Supporters of the city’s new safe and sick time ordinance pushed back against a bill introduced at the state Legislature that attempts to block the new rules from taking effect this summer.
The bill, known as the Uniform State Labor Standards Act, has also raised concerns among those who want to see Minneapolis enact a higher minimum wage. Introduced by Rep. Pat Garofalo, R-Farmington, the bill would preempt local governments from creating their own rules for safe and sick time, minimum wages or other employment benefits, explicitly placing that power in the hands of the state.
Garofalo didn’t respond to a request for comment, but Sen. Jeremy Miller, R-Winona, the chief author of an identical proposal in the Senate, said the bills aim to prevent a “patchwork of inconsistent labor standards,” which he argued would “create confusion and a huge burden for businesses and small businesses in particular.”
“It would be extremely difficult for us to keep track of different rules and regulation in different cities and counties throughout the state,” said Miller, the CFO of Miller Scrap, a family-owned scrap metal and recycling business.
Daniel Swenson-Klatt, the owner of Butter Bakery Cafe in the Kingfield neighborhood and a supporter of the earned safe and sick time ordinance, said that patchwork already exists. Swenson-Klatt described complaints about new burdens and complexity as a “front” for business owners who don’t want to see their costs rise due to the new rules.
He said bills designed to target locally approved ordinances were a “challenge to a democratic process” that, in Minneapolis, included a series of focus groups and listening sessions with both workers and employers.
“I know that there were folks in both Minneapolis and St. Paul who felt like we worked really hard to be listening, to bring in as many different voices (as possible),” Swenson-Klatt said. “There were compromises made. There were people who (said) this could have gone further.”
Miller denied that the bills specifically targeted the earned safe and sick time ordinances already approved in the state’s two largest cities or the potential city minimum wage ordinance now under discussion in Minneapolis. He noted that similar bills have already passed in more than 20 states, including several that border Minnesota. Critics have linked many of those bills to ALEC, or the American Legislative Exchange Council, a group that works for the passage of conservative-leaning bills.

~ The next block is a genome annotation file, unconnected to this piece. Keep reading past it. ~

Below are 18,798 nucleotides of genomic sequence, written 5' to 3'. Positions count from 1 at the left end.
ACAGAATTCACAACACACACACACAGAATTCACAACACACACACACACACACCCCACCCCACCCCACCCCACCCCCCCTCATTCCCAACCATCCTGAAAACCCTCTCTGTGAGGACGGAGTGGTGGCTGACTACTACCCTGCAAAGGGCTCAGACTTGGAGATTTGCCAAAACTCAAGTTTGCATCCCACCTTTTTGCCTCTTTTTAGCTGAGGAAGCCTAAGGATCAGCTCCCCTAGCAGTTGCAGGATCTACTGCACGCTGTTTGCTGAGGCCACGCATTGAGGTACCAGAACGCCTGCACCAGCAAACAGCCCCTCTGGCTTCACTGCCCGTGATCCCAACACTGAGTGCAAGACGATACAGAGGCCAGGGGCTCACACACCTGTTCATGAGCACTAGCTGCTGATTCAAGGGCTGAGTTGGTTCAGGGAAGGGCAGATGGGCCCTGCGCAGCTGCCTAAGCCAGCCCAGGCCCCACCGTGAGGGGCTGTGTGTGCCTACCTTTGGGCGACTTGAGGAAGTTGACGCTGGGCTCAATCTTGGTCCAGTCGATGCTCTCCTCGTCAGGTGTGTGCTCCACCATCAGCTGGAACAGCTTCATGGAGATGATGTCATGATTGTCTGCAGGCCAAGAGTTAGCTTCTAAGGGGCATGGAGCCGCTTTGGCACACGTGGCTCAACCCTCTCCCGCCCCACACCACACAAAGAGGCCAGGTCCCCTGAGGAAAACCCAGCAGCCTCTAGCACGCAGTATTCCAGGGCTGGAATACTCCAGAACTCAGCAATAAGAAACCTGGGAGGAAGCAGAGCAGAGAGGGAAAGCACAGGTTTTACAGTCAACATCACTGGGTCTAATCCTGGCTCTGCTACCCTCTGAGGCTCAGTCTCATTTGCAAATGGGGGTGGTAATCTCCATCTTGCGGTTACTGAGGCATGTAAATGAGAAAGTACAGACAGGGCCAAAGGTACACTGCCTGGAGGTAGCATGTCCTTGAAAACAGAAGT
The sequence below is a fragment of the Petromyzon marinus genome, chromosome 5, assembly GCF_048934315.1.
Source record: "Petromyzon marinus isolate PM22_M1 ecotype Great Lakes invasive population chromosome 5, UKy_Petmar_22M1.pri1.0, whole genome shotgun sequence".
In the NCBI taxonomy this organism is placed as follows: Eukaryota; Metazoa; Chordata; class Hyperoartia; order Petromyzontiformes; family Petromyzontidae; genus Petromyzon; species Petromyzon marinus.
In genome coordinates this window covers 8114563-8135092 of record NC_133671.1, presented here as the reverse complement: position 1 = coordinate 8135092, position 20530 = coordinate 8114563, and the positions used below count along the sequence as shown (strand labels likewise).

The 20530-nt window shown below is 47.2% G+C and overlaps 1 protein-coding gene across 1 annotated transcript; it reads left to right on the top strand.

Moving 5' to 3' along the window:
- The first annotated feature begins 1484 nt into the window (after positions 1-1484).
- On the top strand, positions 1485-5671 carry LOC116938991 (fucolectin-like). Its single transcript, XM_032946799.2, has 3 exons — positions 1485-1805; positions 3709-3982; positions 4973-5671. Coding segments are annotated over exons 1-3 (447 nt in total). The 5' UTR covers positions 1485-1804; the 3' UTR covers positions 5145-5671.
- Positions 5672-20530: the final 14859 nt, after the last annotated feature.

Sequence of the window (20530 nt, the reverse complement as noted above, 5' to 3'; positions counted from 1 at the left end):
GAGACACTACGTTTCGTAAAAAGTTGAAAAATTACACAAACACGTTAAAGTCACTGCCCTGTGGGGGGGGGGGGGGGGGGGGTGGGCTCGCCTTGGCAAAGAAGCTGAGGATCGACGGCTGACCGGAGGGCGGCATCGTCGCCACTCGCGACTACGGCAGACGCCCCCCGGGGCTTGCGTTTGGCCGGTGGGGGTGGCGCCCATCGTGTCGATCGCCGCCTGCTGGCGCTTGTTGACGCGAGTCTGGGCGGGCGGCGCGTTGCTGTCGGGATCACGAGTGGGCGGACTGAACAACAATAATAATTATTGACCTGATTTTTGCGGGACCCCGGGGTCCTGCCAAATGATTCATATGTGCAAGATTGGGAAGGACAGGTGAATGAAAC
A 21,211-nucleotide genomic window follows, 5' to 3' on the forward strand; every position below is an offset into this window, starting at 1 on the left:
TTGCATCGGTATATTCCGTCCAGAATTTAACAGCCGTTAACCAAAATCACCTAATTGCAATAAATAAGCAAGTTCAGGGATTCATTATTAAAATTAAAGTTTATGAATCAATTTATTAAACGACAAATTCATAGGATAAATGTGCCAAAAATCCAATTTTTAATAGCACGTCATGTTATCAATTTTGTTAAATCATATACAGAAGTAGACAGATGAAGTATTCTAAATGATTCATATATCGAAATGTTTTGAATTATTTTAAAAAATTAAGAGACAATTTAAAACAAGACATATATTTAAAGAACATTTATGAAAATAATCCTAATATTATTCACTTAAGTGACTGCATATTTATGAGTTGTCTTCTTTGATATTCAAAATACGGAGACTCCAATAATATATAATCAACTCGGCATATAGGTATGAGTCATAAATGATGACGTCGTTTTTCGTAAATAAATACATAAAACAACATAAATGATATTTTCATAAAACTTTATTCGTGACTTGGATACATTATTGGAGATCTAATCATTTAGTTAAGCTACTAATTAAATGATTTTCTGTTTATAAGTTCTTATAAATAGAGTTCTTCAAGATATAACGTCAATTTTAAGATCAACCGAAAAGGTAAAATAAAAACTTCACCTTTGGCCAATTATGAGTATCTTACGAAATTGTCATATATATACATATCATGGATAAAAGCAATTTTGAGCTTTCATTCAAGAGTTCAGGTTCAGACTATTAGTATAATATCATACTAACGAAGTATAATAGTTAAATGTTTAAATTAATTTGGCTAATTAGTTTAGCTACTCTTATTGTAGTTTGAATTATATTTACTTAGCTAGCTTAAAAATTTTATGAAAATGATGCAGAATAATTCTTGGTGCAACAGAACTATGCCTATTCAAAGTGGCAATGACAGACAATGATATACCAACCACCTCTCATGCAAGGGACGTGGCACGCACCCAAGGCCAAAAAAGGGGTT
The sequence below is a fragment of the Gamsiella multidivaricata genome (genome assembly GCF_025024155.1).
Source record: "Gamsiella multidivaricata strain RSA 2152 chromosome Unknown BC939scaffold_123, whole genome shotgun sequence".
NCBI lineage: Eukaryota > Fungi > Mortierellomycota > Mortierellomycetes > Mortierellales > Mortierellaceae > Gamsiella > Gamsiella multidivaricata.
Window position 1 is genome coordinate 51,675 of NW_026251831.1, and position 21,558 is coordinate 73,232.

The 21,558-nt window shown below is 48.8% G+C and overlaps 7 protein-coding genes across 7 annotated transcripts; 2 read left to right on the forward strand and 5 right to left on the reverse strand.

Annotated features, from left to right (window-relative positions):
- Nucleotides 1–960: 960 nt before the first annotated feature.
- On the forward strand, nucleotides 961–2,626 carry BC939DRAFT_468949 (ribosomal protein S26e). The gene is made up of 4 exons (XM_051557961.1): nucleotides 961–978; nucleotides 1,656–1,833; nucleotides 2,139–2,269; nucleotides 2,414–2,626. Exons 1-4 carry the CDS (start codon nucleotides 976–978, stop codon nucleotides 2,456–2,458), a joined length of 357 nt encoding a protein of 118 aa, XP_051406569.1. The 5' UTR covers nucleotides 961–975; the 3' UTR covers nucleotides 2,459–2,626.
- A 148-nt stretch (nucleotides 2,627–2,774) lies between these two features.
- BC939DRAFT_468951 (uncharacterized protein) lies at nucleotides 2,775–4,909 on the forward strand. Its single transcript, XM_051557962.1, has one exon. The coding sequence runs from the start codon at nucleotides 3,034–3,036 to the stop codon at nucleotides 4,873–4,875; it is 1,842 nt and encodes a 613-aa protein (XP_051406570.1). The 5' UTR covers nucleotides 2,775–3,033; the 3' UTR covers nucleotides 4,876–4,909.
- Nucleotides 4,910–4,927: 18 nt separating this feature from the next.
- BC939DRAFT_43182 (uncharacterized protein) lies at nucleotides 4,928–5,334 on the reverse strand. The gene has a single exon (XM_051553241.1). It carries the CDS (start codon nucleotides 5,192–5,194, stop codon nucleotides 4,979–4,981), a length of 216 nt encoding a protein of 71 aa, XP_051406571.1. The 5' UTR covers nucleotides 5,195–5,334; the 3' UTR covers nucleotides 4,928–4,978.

The House version of the preemption bill advanced Feb. 2 through the House Job Growth and Energy Affordability Policy and Finance on a party-line vote, with no DFLers in support. The companion bill in the Senate got through its first committee hearing Feb. 6.
Minneapolis’ earned sick and safe time ordinance requires employers to offer at least one hour of sick and safe time for every 30 hours worked, up to 48 hours per year. The ordinance applies to workers who spend at least 80 hours per year on the clock in Minneapolis, even if their employer is based outside city limits.
The Minnesota Chamber of Commerce filed a lawsuit in October seeking an injunction against the ordinance. It also asked a judge to find the ordinance unlawful.
In January, a Hennepin County District Court judge denied the Chamber’s request for an injunction. But Mel Dickstein also raised questions about the legality of imposing the rules on non-Minneapolis employers, and agreed to stop enforcement against businesses located outside the city until after a hearing.
On Jan. 27, the Chamber appealed the portions of Dickstein’s ruling that allowed the ordinance to stand.
St. Paul has also adopted a sick and safe time ordinance set to go into effect July 1, the same day as Minneapolis’ ordinance. Last summer, the Duluth City Council established a task force to draft recommendations on an earned safe and sick time ordinance for that city.
Swenson-Klatt said cities are stepping in where the state has refused to act.
“If you’re going to take this away from Minneapolis and St. Paul, you need to talk about this on the state level, then,” he said. “They haven’t been willing to do that.”